Topping charts as one of the friendliest and safest countries in the world is bright and colorful Portugal, and anyone who has been fortunate enough to visit is likely to agree. An excellent destination for solo travelers, families, digital nomads, and gap-year students, Portugal has been welcoming the world to its cities and shores, yet it remains one of the most peaceful countries to visit and move to.
No matter if you’re in Lisbon’s buzzing downtown, party-loving Algarve, or artistic Porto, the lifestyle you’ll meet is sure to be laid-back, and Portuguese locals are known for marching to the beat of their own drum. Even in the midst of a busy day, locals find time for quick coffee breaks at the local cafés or pastelarias, and hour-long work lunches, usually enjoyed on an outdoor terrace beside beautifully aged historic buildings, a body of water, or a phenomenal viewpoint. Paired with the ever-present sun and pleasant climate, how can anyone remain stressed with such calming daily routines?
Metropolitan and progressive, Portugal‘s two main cities that aren’t the capital, Porto and Algarve, attract a lot of attention, including a large majority of the country’s population. Venture away from these hubs and you’ll see miles upon miles of country roads, pasturelands, fields dotted with cork oak trees, and sleepy, stone villages where some days a bleat from a goat is the most “noise” you’ll hear. In rural Portugal, signs of modern life and the digital age are scarce, and it’s an excellent place to unplug for a weekend (or longer) of relaxing.
Much of the country is serenaded by the rumble of the Atlantic, and in the busiest fishing villages, the ocean sounds mix with the voices of locals greeting each-other in passing. Sitting by the sea with a coffee and a good book isn’t a luxury in Portugal, but a regular perk. Whiling away the time with a seafood platter and a glass of crisp white or “green” wine—Portugal’s amazing vinho verde, which isn’t green at all but either white or rosé—is another perk, and a budget-friendly one to boot.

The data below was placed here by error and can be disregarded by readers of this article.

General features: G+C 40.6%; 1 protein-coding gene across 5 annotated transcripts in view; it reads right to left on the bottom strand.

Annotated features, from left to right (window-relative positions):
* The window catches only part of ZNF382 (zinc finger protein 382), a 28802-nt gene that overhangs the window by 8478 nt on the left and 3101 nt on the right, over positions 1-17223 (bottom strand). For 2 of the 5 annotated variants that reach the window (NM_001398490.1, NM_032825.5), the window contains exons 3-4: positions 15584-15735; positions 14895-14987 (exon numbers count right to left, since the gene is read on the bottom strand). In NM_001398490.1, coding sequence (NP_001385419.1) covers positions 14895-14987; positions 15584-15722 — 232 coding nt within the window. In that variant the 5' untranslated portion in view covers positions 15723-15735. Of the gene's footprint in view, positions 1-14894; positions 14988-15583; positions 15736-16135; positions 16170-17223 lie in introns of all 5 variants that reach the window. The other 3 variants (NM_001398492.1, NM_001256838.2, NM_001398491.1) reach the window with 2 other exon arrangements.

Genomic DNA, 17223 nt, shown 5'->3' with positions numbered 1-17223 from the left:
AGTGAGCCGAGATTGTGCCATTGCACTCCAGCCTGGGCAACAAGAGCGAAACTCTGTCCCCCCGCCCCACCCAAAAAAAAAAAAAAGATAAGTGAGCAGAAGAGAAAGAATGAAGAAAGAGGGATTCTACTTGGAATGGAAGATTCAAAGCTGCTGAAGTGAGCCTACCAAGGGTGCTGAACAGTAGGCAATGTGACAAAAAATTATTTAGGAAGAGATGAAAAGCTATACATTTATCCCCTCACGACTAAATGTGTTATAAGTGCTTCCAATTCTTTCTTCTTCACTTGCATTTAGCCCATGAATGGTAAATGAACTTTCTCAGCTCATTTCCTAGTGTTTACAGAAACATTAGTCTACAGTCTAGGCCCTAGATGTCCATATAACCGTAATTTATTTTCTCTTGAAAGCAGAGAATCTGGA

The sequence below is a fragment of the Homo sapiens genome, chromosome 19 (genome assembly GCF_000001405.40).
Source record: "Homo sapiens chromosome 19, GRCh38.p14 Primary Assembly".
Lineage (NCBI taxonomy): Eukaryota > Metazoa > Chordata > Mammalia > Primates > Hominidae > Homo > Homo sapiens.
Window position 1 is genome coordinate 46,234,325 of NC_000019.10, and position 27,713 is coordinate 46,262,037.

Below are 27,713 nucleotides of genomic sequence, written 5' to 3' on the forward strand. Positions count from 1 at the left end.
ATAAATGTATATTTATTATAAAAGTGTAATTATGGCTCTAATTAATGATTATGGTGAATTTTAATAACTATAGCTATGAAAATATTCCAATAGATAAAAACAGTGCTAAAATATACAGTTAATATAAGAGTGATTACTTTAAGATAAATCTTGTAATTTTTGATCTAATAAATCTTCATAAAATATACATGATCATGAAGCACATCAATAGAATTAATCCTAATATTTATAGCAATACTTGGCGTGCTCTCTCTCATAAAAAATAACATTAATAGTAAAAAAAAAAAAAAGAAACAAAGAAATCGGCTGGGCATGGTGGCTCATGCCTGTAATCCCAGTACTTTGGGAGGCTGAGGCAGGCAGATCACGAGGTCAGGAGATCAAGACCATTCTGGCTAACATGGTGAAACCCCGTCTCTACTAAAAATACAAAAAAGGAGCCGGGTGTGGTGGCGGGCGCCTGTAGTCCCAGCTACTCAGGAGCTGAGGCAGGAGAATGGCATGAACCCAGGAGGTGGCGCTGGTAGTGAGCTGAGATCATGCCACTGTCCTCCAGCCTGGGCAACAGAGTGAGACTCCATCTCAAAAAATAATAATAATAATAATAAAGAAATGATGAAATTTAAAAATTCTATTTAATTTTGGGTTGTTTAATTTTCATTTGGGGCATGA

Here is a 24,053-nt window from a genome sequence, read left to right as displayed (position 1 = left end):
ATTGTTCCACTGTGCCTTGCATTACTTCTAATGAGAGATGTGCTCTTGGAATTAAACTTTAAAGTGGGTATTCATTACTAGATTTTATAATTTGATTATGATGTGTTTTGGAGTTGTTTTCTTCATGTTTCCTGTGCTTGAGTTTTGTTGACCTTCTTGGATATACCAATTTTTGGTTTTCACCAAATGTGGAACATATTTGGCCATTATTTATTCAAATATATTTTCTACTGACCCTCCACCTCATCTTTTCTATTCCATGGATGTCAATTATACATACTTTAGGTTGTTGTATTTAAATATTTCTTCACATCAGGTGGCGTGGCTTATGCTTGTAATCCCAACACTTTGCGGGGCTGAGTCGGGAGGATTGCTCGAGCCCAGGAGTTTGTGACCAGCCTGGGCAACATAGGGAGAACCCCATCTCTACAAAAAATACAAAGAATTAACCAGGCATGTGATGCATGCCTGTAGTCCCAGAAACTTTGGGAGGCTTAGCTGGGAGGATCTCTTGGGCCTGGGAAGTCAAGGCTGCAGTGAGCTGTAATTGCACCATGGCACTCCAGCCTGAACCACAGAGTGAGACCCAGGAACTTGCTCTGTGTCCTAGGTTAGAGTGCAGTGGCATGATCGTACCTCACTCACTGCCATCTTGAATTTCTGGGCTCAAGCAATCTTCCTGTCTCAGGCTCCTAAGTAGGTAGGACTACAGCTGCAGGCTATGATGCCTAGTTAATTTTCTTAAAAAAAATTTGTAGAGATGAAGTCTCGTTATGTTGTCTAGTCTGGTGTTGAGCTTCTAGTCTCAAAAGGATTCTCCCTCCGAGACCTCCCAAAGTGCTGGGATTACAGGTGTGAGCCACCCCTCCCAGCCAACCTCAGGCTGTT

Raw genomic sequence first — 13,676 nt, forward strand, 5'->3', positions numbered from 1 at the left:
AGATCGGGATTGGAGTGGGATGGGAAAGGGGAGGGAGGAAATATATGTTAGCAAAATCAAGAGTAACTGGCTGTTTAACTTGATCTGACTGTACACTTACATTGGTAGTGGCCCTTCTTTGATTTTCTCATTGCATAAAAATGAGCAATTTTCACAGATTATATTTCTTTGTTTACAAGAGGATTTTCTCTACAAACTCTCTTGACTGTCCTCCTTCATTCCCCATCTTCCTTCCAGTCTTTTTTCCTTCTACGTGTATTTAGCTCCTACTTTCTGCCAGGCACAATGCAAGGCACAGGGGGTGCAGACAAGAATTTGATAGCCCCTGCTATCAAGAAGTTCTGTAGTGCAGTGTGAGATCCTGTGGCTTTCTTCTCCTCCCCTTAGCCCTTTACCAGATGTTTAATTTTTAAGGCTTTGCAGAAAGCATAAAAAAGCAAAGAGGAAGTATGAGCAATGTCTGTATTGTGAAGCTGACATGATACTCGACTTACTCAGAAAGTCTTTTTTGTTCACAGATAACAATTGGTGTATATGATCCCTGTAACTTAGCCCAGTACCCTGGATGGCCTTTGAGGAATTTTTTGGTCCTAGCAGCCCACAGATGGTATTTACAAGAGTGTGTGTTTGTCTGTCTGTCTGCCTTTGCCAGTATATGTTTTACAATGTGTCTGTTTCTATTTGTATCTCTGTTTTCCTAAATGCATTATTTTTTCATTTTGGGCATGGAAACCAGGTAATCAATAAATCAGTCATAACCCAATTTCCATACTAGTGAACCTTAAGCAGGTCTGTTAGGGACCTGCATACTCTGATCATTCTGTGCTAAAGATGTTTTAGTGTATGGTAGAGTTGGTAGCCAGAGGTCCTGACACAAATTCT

When considering peace, national security is an obvious factor and the statistics speak for themselves. In Portugal, the probability of violent crimes ranks low and unemployment fell from over 17% in 2013 to below 8% at the end of 2017. Armed police in pairs and sometimes triples wind past pedestrians in the most historic and visited squares and streets, like sunny Praça do Comércio and lively Praça da Figueira. In the last decade, an increase in the presence of police and a decrease in crime rates suggest a possible correlation.
Harmony and peace are about so much more, however, and these feelings radiate through Portuguese communities. Locals, known for their melancholic yet friendly and calm demeanor, welcome visitors with amicable smiles, local tips, and the occasional invitation to try a Portuguese dish, or to see a local hidden gem. It’s not uncommon for locals to befriend visitors, even if just for a minute, and share a piece of their day-to-day life. And these features are not secluded to the mainland either, but stretch to the Azores and Madeira Islands, where hydrangea-lined streets, rolling, green mountains (some reaching the clouds), exotic flora, and thermal pools add to the effect.
Increase the potential for a peaceful experience by visiting in the offseason. Between October and May, even the landmarks with Ronaldo-sized reputations slow down, and it’s possible to explore without bumping into other tourists at every turn. In particular, late autumn, winter, and early-to-mid spring are the best times to visit stunning, palace-filled Sintra, to watch a sunset from a semi-secluded Camilo Beach, or to feel a mystery blooming while ambling through Porto‘s narrow alleys.